Peter, an over-the-top but not particularly ethical young businessman, spouts the jargon of the trade with an expert’s enthusiasm. Rachel is his quiet, shy neighbor who often seems to disappear into the background of life even when she’s with her outgoing best friend.
Hoping to find her own voice, Rachel agrees to become Peter’s unpaid intern in his next business venture, but the experience leaves her feeling used and angry. Peter—who is self-focused and has little empathy—has that effect on people. Seeking a bit of sweet, targeted revenge, Rachel creates a rival business. Unfortunately, her determination leads her down an unsavory path, as she ignores her inner voice and defrauds her gullible customers. Speaking in opposing first-person voices, the two kids (depicted in cover art as white) only slowly come to understand both their own shortcomings and the other’s needs. Interspersed between some of the chapters are bits of the fantasy novel Rachel is crafting, which incorporates elements of their conflict. The premise is amusing, the pitfalls are revealing, and the ending, of course, is happy, but the meandering trail to that ending is overlong. Many of the running jokes are based on business concepts (including the tips that Peter sprinkles throughout his narrative) that may not resonate with the intended audience.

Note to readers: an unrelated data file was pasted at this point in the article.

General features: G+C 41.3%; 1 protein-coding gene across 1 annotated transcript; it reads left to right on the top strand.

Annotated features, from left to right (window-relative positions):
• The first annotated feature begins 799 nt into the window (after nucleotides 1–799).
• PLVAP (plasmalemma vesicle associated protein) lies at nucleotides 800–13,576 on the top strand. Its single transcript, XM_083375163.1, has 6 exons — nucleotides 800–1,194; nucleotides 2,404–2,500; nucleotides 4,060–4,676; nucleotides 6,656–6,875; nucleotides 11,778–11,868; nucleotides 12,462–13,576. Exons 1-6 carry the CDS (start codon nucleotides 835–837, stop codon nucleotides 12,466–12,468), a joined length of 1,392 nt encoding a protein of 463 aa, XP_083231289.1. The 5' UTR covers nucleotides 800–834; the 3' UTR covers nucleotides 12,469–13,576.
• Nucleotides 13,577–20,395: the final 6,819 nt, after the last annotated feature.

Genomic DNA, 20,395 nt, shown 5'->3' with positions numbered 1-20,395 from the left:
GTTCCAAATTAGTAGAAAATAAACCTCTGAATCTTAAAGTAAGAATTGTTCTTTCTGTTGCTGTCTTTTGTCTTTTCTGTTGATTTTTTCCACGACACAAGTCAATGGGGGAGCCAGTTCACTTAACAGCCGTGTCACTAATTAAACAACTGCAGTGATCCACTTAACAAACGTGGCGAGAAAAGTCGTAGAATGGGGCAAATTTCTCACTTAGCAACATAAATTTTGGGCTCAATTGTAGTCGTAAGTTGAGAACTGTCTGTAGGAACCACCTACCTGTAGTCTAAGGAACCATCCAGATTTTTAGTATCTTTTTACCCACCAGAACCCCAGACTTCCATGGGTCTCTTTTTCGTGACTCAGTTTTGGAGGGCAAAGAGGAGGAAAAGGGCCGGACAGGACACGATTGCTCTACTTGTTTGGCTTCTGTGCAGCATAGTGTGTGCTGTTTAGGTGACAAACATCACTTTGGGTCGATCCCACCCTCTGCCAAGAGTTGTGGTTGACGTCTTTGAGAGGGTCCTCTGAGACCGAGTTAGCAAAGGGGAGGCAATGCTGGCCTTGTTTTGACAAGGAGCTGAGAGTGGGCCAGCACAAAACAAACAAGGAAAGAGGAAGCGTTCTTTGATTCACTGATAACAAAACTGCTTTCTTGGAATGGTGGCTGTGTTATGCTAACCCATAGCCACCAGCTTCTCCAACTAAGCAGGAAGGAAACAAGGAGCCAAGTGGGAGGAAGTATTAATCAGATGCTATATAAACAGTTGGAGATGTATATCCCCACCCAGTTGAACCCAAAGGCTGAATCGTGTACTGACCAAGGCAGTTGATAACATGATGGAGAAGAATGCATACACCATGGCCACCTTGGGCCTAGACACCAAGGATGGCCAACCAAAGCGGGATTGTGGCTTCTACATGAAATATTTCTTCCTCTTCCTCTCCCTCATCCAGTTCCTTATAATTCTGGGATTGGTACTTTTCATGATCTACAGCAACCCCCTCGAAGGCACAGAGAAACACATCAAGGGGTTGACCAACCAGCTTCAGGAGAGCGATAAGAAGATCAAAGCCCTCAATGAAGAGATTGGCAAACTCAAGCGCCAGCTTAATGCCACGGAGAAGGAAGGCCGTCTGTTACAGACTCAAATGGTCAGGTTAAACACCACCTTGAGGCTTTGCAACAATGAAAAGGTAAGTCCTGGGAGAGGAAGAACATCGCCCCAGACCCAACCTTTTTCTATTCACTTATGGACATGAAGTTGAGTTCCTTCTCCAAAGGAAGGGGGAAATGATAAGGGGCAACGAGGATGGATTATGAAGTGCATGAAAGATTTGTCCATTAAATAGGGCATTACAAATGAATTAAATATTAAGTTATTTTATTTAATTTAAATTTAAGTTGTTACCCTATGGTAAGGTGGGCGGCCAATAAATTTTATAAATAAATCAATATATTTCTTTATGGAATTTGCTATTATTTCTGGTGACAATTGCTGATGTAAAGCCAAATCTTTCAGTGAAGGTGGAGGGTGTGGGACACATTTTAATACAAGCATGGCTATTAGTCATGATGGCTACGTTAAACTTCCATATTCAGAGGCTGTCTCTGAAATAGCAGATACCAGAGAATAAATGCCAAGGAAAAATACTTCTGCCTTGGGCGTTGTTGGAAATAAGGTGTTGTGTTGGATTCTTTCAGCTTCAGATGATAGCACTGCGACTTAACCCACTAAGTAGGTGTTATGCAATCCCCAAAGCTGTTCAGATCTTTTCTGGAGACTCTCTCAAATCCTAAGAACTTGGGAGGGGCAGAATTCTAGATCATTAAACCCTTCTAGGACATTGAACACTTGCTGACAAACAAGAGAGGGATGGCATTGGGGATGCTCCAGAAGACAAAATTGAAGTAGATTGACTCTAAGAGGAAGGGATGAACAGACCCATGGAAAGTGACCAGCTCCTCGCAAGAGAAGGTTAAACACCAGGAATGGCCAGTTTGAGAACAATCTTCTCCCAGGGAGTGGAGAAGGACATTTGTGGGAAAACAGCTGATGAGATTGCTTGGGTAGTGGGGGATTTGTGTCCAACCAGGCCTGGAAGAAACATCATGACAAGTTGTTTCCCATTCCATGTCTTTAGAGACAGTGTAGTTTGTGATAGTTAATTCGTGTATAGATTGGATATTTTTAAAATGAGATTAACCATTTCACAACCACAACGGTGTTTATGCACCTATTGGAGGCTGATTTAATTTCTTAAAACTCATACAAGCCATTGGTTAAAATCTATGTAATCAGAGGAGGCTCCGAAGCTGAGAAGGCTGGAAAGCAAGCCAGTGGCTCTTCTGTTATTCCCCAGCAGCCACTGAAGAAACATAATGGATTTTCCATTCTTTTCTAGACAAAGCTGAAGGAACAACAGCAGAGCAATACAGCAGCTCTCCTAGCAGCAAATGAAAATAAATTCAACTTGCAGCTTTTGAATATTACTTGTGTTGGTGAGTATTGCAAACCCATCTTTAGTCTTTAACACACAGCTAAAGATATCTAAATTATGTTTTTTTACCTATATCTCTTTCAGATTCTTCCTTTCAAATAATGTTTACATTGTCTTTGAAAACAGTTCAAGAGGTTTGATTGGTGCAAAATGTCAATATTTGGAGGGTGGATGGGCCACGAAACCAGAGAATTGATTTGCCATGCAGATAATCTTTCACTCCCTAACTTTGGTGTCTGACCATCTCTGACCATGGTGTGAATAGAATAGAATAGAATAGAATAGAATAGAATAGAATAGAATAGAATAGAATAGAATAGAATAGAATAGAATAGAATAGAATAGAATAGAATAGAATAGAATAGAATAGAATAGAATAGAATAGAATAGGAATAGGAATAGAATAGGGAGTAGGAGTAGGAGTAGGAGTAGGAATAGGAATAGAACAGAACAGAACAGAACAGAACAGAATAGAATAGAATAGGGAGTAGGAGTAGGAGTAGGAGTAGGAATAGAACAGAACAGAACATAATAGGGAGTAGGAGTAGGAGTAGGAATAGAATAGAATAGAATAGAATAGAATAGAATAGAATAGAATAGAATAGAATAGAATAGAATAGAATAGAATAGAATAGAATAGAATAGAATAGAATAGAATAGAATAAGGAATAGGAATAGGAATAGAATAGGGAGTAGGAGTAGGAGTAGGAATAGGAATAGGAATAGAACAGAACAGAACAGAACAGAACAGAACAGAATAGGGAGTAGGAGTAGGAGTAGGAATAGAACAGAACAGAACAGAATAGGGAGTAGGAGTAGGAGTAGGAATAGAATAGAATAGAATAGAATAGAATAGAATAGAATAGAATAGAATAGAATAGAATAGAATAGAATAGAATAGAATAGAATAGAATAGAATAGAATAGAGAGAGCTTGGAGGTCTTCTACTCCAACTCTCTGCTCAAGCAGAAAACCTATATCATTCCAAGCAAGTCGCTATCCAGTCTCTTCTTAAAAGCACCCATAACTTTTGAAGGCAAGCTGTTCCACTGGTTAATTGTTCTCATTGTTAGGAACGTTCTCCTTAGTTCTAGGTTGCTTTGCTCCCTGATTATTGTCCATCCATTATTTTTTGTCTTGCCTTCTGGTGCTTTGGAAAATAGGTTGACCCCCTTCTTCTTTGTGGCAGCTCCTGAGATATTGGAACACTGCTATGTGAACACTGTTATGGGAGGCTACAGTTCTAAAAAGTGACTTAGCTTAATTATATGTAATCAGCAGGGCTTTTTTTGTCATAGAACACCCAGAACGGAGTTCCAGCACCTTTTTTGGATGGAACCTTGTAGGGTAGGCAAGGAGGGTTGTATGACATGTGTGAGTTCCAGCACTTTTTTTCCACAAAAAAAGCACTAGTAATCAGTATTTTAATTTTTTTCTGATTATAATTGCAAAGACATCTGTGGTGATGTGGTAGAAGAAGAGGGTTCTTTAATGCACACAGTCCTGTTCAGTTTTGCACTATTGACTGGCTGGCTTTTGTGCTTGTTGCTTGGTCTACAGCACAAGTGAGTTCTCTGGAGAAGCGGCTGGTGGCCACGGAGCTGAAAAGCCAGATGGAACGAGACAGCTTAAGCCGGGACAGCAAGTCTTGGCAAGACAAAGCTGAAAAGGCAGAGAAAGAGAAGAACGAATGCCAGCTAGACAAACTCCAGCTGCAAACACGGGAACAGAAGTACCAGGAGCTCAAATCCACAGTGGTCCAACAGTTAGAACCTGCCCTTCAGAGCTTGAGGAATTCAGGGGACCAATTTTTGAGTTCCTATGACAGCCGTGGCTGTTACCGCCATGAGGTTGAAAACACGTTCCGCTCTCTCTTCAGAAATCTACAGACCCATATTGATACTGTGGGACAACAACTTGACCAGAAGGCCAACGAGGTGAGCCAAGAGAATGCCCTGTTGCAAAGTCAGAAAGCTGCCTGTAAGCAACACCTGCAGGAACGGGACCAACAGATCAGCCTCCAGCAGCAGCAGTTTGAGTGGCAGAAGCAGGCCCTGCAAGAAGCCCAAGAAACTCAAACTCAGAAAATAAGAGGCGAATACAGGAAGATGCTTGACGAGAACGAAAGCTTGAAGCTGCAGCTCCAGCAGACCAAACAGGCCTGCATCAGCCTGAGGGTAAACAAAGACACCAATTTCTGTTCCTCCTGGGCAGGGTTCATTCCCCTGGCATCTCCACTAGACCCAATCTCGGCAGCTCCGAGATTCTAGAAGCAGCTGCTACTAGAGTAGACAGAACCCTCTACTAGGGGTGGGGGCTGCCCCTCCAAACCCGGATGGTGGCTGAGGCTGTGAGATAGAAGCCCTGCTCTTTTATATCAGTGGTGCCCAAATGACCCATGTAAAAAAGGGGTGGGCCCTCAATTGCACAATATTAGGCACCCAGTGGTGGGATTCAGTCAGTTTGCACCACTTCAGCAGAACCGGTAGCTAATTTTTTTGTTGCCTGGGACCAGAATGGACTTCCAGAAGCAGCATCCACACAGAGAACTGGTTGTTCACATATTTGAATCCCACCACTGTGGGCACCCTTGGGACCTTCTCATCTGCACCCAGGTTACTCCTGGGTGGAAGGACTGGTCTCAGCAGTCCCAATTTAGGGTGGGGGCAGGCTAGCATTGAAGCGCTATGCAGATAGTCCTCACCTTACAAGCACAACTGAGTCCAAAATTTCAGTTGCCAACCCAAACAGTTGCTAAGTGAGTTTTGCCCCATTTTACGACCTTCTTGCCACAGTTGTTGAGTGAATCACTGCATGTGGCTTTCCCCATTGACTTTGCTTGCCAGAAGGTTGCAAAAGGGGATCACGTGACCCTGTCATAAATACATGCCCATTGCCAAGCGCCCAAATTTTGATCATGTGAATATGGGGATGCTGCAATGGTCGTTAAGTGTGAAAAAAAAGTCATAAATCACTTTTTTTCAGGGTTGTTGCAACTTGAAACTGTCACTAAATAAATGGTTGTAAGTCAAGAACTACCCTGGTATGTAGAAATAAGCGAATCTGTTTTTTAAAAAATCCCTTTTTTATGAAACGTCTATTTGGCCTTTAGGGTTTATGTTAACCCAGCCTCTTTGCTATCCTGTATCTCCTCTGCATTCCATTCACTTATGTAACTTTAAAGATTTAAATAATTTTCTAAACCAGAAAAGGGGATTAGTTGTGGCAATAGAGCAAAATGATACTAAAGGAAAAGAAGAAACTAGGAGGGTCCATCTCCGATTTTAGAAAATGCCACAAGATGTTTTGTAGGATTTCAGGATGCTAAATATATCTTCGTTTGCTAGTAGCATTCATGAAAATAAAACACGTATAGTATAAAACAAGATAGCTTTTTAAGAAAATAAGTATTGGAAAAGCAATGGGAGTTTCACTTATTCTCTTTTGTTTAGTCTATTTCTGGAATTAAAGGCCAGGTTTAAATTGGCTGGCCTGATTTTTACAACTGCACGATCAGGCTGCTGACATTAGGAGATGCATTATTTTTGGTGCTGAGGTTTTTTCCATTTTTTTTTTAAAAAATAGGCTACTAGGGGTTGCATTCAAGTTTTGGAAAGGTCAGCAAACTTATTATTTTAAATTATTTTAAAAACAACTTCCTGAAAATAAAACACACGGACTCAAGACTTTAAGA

Entertaining (perhaps mostly for young entrepreneurs), occasionally insightful, but never especially compelling. (Fiction. 9-12)